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Childhood Education: Reading Comprehension Games , Activities, & Practice

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Oct 10, 2012 Eve Hullett, Distance-Education.org Columnist | 0 Comments

Learning to read is an exciting step in your life! No matter what skill level you are at there are plenty of resources available online to help you succeed. Whether you are just starting out learning the basics or are almost done with elementary school, there are always ways in which you can improve. Developing reading skills takes time and practice, but with your hard work you can master them! Forming a good foundation for your reading skills will help you the rest of your life. Whatever you decide to be when you grow up it’s important to have good reading and comprehension skills. Paying attention in class and practicing at home are great ways to help you improve your reading skills. Have you ever heard the saying practice makes perfect? Well, that’s just it; reading skills only develop by practicing them. Have fun with your classmates, friends, or parents and work together to improve your reading comprehension skills.

You’re probably wondering what reading comprehension means, aren’t you? It’s actually pretty simple! When people refer to reading comprehension they are talking about someone’s ability to understand what they are reading. Making connections in stories, finding similarities and differences, and being able to retain the information that you read are important life skills. One of the best ways to develop better reading comprehension is to read stories that ask questions afterwards. Being able to dissect a story for characters, details, sequence, and the main point are some comprehension skills that are needed to succeed in school.

For you to become a better reader you need to become an active reader. An active reader is someone who pays attention to what they are reading and who has a goal in mind for what they wish to learn. When you are reading try to be in a quiet place where you can focus and won’t get distracted. Next when you are reading visualize the material. Kids often find it really helpful to picture what they are reading almost like you are painting a story in your head. Think about the little details and the main point. Another helpful tip is to stop reading and take a short break. Use this time to ask yourself if you understand the main points. Don’t think that you have to just plow through something in order to be a good reader. A good reader is someone who can understand what they are reading and explain it to someone else. Reading comprehension relates directly to being able to communicate what you have read with someone who hasn’t read it. This skill helps you to learn how to communicate with others and how to get your ideas across.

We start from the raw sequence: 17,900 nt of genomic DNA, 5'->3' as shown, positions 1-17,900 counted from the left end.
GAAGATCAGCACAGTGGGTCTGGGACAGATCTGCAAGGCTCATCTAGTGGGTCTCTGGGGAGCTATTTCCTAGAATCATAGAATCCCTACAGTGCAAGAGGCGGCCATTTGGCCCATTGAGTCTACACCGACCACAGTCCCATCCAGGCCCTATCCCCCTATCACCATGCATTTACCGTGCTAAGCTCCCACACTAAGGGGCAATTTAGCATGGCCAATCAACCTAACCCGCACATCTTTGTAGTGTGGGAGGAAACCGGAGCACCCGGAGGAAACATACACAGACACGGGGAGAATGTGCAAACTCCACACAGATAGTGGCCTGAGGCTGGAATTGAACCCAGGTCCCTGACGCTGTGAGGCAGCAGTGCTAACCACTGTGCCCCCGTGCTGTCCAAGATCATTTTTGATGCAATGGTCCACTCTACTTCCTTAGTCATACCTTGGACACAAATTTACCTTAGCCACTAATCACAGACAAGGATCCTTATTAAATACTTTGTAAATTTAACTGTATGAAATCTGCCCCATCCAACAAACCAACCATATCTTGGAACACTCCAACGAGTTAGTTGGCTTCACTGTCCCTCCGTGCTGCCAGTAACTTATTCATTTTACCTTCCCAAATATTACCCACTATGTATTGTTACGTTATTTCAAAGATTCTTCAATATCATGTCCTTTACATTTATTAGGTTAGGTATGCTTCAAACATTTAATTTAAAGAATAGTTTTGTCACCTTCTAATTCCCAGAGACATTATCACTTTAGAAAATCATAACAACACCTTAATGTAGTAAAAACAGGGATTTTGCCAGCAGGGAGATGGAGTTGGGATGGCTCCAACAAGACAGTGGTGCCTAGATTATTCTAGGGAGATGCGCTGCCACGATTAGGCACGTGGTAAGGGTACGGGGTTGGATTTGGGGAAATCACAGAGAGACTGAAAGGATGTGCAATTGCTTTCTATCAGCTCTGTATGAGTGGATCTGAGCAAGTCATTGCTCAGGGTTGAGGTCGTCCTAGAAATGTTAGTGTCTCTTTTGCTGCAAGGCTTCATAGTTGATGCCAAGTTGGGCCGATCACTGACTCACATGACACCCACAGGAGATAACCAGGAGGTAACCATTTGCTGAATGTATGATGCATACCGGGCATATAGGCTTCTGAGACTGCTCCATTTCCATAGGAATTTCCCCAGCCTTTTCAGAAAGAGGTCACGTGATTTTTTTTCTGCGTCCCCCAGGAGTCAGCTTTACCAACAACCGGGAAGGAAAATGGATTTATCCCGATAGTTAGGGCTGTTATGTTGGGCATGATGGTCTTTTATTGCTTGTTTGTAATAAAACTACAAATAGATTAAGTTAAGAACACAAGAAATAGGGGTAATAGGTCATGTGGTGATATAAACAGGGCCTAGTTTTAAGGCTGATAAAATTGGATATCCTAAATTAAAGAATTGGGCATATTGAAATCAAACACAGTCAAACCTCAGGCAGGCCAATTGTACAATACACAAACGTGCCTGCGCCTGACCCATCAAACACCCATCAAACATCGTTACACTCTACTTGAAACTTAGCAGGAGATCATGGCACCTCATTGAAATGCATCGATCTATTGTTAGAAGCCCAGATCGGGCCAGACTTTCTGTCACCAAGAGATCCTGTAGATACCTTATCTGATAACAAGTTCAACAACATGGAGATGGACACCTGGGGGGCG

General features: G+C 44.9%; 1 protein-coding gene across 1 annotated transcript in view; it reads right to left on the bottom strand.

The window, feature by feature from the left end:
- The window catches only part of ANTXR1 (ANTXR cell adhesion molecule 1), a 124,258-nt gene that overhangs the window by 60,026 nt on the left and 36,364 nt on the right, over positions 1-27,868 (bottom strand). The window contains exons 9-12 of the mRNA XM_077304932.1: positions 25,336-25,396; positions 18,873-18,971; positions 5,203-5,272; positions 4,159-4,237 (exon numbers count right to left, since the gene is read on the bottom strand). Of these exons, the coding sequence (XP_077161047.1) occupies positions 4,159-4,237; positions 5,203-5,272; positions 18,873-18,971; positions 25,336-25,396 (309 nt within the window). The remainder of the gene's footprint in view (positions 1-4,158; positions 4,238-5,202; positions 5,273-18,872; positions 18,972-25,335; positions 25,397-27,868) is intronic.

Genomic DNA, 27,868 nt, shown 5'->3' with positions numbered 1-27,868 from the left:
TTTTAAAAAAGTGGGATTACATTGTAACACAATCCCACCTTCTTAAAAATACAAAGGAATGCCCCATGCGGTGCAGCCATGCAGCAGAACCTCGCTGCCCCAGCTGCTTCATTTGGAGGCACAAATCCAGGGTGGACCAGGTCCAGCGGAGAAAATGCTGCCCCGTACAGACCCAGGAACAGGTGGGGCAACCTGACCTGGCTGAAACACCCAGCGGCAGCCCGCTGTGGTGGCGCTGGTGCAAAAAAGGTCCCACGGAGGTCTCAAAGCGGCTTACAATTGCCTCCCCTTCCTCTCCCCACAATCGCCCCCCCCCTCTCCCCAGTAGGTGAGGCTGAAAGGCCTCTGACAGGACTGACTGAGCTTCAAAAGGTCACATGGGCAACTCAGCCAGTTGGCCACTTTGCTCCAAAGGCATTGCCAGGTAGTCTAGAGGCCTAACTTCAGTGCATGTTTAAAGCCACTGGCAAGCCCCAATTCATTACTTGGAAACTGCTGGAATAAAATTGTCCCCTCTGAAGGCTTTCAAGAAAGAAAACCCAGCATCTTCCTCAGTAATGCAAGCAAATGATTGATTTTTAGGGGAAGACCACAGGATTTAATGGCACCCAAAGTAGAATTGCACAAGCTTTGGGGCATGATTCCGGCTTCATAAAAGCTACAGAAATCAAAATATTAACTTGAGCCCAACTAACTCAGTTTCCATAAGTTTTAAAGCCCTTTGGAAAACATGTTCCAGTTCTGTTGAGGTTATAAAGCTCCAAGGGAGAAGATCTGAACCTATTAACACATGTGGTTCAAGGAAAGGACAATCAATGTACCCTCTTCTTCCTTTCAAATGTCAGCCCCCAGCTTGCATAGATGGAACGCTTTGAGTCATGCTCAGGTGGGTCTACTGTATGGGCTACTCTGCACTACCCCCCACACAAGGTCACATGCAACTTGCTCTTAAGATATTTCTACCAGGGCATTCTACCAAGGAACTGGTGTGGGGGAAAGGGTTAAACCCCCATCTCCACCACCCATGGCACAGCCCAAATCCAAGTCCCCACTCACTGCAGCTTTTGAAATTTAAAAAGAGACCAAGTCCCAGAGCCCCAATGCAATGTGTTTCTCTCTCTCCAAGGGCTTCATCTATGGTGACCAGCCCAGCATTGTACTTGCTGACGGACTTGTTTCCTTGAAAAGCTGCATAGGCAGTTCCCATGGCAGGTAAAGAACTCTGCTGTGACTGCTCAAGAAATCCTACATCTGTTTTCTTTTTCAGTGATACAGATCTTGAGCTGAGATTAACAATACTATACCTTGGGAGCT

This is a lifelong skill that will really help you do well in school and enjoy reading! Sharing what you have read with others will help you to improve your memory, communication, and your outlook on reading. Practice reading your favorite books and asking yourself questions about what you have learned. The ability to ask and answer questions from literature that you have read is a major part of reading comprehension.

Now that you have an overview of what reading comprehension is and ways to improve it, it’s up to you to put it to good use! Ask you teachers and parents to help you become a better reader. You can even form your own reading group with your friends! Listed below are some great resources. We’ve compiled everything from tips to becoming a better reader, activities, to fun interactive reading games. Browse through these links to not only have some fun, but to learn as well.

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ABOUT THE AUTHOR

Eve Hullett

With years of experience in the field of non-profit education, Eve has done it all. From teaching to tutoring, Eve has worked with hundreds of students to help them succeed in their pursuit of a college education. Today, when Eve is not enjoying a day of hiking, she spends her time writing articles on the strategies and methods of being a good student and fulfilling your goals for a college education.

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